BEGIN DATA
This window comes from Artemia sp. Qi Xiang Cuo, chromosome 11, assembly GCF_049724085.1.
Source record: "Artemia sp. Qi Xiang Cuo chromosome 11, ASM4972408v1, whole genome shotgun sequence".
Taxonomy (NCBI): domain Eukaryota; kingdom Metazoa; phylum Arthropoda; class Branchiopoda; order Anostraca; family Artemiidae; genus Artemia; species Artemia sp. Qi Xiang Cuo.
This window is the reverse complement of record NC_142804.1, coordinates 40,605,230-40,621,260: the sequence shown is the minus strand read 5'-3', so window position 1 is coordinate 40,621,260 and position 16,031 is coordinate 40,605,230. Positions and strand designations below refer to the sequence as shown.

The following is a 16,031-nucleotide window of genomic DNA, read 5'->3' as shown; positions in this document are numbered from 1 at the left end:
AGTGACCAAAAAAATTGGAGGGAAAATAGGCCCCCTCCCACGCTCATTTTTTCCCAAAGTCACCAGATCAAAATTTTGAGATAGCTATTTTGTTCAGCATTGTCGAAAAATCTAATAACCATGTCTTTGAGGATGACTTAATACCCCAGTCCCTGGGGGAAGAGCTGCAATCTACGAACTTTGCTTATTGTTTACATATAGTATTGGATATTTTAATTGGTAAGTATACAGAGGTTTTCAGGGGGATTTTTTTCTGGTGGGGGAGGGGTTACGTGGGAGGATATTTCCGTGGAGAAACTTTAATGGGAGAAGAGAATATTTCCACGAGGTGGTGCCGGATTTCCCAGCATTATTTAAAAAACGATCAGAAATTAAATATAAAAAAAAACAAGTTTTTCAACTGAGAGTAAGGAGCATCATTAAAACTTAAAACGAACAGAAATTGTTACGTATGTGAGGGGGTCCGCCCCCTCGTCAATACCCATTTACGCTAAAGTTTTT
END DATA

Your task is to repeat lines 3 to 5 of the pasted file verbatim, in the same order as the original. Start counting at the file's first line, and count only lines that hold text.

Taxonomy (NCBI): domain Eukaryota; kingdom Metazoa; phylum Arthropoda; class Branchiopoda; order Anostraca; family Artemiidae; genus Artemia; species Artemia sp. Qi Xiang Cuo.
This window is the reverse complement of record NC_142804.1, coordinates 40,605,230-40,621,260: the sequence shown is the minus strand read 5'-3', so window position 1 is coordinate 40,621,260 and position 16,031 is coordinate 40,605,230. Positions and strand designations below refer to the sequence as shown.

The following is a 16,031-nucleotide window of genomic DNA, read 5'->3' as shown; positions in this document are numbered from 1 at the left end: